fol. N1v, 1 John
This is the earliest octavo Greek New Testament. It closely follows the text of the 1521 New Testament [5.4] which Gerbelius issued and which followed Erasmuss second edition. The early editions of the printed Greek Testament and of the Aldine Greek Bible of 1518 [5.3] acted, as it were, like midwives helping to birth the Reformation. Although Greek manuscripts of the Bible were known and used in the West during the Middle Ages, these printed editions introduced the idea that the Latin Word of God (the Vulgate) might not be as authoritative as Greek and Hebrew texts, thus paving the way for vernacular translations from the original languages like those of Tyndale and Luther.
In the preface the printer Cephalaeus describes this New Testament as the first fruits of his press. It was produced under the auspices of his kinsman Fabricius Capito (both men had classicized their German name Koepffelone in Greek, the other in Latin).
The book is divided into two parts: Matthew through Acts and Romans through Revelation, the pagination starting over at the beginning of the second part. This Testament was also used as the fourth part of the 1526 complete Greek Bible, the first three parts being Genesis through Ruth, 1 Samuel through Psalms, Proverbs through Malachi and the Apocrypha. This fourth part is dated 1524 and was likely issued separately as soon as it was printed before being incorporated into the entire 1526 Bible.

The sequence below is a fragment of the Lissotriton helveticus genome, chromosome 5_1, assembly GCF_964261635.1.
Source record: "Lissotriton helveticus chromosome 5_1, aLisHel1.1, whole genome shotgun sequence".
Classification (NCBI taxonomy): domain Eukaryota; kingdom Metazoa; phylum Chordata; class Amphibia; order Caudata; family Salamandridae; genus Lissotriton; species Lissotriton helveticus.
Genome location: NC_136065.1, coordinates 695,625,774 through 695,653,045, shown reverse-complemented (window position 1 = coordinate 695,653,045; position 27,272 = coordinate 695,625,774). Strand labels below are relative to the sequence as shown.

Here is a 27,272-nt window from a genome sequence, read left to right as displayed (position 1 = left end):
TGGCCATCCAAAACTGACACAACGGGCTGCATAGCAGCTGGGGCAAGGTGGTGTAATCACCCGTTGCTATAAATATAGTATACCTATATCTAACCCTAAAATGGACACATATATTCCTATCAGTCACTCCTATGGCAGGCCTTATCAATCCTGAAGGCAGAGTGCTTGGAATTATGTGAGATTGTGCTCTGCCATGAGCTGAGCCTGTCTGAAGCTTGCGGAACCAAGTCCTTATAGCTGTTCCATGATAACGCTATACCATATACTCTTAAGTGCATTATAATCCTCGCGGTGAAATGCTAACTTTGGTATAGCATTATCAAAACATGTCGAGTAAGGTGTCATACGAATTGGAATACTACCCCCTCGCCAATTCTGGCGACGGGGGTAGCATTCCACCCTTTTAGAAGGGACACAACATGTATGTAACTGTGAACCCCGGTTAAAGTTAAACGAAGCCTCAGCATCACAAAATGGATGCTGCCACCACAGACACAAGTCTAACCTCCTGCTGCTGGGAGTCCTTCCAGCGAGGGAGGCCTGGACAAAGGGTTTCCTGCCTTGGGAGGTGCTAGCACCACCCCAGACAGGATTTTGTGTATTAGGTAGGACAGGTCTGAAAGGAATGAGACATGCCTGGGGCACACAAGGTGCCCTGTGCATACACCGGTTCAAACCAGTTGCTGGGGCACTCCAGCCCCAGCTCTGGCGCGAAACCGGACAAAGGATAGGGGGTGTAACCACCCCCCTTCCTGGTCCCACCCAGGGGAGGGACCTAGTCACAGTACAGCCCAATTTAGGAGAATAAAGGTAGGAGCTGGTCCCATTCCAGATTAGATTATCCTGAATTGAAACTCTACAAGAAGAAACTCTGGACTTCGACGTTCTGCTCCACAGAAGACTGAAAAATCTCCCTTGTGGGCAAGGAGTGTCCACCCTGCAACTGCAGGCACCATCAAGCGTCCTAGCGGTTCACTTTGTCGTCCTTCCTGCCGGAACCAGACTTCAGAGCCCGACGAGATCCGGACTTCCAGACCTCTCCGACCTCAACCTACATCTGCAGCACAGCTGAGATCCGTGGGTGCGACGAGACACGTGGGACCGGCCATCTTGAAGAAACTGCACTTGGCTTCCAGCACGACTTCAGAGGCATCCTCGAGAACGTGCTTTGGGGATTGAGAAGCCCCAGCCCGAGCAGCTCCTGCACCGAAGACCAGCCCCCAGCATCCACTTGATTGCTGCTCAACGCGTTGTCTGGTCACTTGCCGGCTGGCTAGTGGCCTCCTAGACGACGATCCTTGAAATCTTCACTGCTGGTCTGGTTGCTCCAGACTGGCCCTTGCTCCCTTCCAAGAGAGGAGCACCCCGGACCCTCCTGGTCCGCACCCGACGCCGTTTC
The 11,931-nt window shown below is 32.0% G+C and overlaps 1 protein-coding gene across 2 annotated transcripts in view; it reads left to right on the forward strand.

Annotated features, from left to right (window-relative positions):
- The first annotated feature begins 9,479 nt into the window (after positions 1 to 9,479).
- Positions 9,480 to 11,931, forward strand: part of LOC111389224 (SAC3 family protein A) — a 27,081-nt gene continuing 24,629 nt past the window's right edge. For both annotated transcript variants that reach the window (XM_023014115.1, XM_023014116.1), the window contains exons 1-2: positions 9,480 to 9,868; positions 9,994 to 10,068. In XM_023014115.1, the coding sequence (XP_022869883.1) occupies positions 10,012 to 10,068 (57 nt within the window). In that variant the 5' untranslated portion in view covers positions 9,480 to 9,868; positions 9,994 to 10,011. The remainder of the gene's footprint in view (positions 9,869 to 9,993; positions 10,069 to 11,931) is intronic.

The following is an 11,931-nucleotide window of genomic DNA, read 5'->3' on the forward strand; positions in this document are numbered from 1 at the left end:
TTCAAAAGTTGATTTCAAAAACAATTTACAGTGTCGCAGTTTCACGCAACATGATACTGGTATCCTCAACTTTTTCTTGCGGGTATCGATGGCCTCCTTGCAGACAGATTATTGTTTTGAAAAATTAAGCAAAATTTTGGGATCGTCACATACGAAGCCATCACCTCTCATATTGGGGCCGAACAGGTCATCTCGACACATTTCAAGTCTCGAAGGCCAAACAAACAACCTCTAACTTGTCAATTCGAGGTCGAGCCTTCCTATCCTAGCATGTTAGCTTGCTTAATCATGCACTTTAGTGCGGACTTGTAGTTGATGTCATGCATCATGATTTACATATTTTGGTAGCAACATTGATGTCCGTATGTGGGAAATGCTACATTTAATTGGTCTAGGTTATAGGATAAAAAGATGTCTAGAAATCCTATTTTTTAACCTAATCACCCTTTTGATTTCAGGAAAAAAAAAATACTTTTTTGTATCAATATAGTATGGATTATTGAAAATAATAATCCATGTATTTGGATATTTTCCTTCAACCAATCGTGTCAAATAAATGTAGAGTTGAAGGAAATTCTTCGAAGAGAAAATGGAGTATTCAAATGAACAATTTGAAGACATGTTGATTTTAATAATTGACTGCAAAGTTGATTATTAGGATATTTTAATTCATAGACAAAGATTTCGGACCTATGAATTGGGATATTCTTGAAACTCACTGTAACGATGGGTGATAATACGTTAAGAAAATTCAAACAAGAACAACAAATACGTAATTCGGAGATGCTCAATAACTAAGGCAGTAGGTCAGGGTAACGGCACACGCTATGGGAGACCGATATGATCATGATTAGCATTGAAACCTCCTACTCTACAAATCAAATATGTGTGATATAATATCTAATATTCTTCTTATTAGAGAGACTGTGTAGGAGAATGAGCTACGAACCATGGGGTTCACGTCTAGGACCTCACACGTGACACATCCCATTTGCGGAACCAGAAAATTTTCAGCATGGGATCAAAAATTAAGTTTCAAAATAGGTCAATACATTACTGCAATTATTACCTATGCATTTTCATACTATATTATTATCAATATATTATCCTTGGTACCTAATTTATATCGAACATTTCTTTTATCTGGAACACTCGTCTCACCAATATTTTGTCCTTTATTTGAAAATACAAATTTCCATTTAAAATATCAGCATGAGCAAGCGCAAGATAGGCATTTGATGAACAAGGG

The comma Johanneum (1 John 5:7) was not included in this edition even though it was published after Erasmuss third edition (which included it). This was likely due to the fact that this edition closely followed the 1521 Gerbelius edition [5.4].
Literature: Chrisman 1982.